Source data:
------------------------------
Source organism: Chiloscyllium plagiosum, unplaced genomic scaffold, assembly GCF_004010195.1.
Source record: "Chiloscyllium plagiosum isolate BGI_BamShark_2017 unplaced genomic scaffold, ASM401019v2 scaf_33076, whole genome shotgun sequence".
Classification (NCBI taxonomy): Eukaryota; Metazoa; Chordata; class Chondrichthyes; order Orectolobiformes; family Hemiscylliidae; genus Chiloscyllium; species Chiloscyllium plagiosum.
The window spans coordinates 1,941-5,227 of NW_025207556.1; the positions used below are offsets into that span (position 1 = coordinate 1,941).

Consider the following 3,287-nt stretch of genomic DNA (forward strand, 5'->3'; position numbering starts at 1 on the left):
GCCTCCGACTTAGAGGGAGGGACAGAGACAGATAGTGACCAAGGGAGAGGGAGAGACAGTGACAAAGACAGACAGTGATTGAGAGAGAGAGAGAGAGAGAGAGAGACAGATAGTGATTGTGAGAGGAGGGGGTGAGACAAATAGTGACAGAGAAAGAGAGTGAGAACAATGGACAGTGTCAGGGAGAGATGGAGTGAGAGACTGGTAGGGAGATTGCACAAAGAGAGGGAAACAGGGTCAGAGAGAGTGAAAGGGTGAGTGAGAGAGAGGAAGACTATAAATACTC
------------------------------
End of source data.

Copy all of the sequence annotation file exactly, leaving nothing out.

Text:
Source organism: Chiloscyllium plagiosum, unplaced genomic scaffold, assembly GCF_004010195.1.
Source record: "Chiloscyllium plagiosum isolate BGI_BamShark_2017 unplaced genomic scaffold, ASM401019v2 scaf_33076, whole genome shotgun sequence".
Classification (NCBI taxonomy): Eukaryota; Metazoa; Chordata; class Chondrichthyes; order Orectolobiformes; family Hemiscylliidae; genus Chiloscyllium; species Chiloscyllium plagiosum.
The window spans coordinates 1,941-5,227 of NW_025207556.1; the positions used below are offsets into that span (position 1 = coordinate 1,941).

Consider the following 3,287-nt stretch of genomic DNA (forward strand, 5'->3'; position numbering starts at 1 on the left):
GCCTCCGACTTAGAGGGAGGGACAGAGACAGATAGTGACCAAGGGAGAGGGAGAGACAGTGACAAAGACAGACAGTGATTGAGAGAGAGAGAGAGAGAGAGAGAGACAGATAGTGATTGTGAGAGGAGGGGGTGAGACAAATAGTGACAGAGAAAGAGAGTGAGAACAATGGACAGTGTCAGGGAGAGATGGAGTGAGAGACTGGTAGGGAGATTGCACAAAGAGAGGGAAACAGGGTCAGAGAGAGTGAAAGGGTGAGTGAGAGAGAGGAAGACTATAAATACTC